China and 14 other countries agreed Sunday to set up the world’s largest trading bloc, encompassing nearly a third of all economic activity, in a deal many in Asia are hoping will help hasten a recovery from the shocks of the pandemic.


  44. Another smart guy with a very good understanding of the threat, and very deep denial of what to do about it. Worth watching for an update on what’s going on in the Arctic.

    The question is no longer if methane will be released in large volume, but when.


  45. Worth watching.

    Another smart guy that understands economic growth has stopped for some “structural” reason, but does not understand (or denies) the cause.

    How is it possible that there are no smart guys in the mainstream that understand what’s going on?

    It’s not, without Varki’s MORT theory being in play.


    1. Our universe fosters dissipative structures that maximize profit, growth, reproduction and entropy production. That’s us in a nutshell. There is no other “way of life”. If there is another way of life the universe will get rid of it in favor of one which maximizes. “We’re number one” and “I’m gonna get rich.” resonate throughout the land. All of the dissipatives like the guy above are obsessed with getting money (energy) and how much they’ll get to burn. Stocks, bonds, gold, they want to turn it into a “burn” in one way or another. They can’t question reproduction or even capitalism and conveniently ignore and deny the perils of climate change. To facilitate even greater profit and growth the evolving Big Tech even wants to upgrade its RNA (that’s us). It’s no longer possible to be a human, we must be functionally changed to eliminate those parts of humanity that do not contribute to profit and growth. A good example is concentration on STEM programs in colleges. More science, more engineers, more growth, faster, faster……………………….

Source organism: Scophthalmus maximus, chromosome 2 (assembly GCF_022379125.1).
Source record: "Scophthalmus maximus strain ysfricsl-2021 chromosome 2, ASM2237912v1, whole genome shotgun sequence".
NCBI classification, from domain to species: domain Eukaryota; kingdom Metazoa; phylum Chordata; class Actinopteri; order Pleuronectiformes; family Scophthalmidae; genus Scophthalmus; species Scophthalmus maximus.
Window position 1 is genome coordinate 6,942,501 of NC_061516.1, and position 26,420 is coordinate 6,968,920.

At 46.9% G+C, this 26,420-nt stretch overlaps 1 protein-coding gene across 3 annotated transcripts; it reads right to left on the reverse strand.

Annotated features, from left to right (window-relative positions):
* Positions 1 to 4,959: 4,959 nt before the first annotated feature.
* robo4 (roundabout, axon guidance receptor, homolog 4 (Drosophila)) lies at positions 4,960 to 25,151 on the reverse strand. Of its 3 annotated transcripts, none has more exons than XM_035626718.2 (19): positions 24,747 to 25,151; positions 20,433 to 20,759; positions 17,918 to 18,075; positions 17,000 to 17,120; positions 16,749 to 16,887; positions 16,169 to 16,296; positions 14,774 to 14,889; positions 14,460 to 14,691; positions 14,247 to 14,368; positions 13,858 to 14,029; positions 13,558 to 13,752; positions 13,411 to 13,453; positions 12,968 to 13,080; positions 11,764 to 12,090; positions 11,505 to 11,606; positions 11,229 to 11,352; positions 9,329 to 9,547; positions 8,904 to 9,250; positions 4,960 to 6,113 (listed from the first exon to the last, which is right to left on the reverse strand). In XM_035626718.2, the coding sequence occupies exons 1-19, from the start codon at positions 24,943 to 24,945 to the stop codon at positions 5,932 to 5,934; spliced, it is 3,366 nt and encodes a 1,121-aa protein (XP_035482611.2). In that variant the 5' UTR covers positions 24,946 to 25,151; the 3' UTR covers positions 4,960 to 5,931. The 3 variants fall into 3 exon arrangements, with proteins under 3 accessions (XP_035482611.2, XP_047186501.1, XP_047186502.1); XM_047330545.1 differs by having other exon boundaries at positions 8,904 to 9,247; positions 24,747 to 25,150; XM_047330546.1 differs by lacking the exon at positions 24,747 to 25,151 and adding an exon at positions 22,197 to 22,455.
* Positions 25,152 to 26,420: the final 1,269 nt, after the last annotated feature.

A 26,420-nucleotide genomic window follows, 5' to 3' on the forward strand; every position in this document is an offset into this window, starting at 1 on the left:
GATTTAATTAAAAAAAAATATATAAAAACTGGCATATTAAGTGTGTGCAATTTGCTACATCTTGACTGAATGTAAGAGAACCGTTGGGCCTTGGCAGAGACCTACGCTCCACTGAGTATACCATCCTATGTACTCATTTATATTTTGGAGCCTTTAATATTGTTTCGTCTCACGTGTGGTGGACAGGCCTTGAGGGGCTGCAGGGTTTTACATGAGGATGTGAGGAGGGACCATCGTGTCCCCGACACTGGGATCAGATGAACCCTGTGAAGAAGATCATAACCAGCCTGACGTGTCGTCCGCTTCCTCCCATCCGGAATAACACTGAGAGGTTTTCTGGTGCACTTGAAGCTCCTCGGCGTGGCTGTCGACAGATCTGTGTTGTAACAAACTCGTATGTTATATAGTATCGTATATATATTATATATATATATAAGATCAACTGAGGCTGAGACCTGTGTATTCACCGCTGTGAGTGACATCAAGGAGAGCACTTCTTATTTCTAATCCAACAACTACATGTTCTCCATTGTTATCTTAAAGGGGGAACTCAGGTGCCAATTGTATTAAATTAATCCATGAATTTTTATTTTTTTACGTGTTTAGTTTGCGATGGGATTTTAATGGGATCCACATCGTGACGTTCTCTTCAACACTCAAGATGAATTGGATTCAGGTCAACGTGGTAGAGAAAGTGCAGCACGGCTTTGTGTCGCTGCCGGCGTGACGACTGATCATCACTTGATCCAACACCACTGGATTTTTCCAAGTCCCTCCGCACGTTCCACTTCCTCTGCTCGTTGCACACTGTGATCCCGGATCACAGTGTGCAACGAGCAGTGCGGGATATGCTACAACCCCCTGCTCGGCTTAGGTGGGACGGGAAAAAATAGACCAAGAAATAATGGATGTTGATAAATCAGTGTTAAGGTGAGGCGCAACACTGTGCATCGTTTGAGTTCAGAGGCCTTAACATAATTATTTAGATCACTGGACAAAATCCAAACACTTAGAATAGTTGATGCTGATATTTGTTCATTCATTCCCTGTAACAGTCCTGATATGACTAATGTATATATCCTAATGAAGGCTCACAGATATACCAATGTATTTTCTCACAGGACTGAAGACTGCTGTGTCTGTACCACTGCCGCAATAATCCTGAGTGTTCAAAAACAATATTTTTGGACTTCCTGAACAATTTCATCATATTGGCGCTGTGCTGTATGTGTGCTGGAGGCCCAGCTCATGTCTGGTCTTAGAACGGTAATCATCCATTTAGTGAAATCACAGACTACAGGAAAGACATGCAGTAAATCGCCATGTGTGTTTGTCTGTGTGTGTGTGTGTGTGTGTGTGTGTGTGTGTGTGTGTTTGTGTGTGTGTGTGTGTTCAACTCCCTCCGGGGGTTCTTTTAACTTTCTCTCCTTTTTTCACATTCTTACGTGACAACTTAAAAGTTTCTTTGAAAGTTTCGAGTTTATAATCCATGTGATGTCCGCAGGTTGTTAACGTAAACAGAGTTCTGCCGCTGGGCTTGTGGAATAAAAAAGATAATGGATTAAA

There are over a trillion dissipating stars in the Andromeda Galaxy. The universe does not need our contribution to entropy and technological race to nowhere.


  46. So we are in very deep denial of what to do about this nice mess. But does it matter if we are in denial or not? Should we vote? Rob says he votes no more because it doesn’t matter. Indeed, according to physicists, we are nothing but ephimenomenal collections of elementary particles that obey only the four laws of physics. So to be a denialist or not to be a denialist, that is surely a question, but it is a poor question asked by an idiot. Tomorrow, and tomorrow, and tomorrow, Creeps in this petty pace from day to day To the last syllable of recorded time, And all our yesterdays have lighted fools The way to dusty death. Out, out, brief candle! Life’s but a walking shadow, a poor player That struts and frets his hour upon the stage And then is heard no more. It is a tale Told by an idiot, full of sound and fury, Signifying nothing. Cheers!


    1. If I said voting does not matter I misspoke. Voting matters very much, provided rapid population reduction policies are on the menu of choices.

      If it’s important I understand the poetry you’ll have to translate it for me. To me poetry is a word salad created by someone being obtuse to appear intelligent, rather than simply saying what they want to say with a few clear words.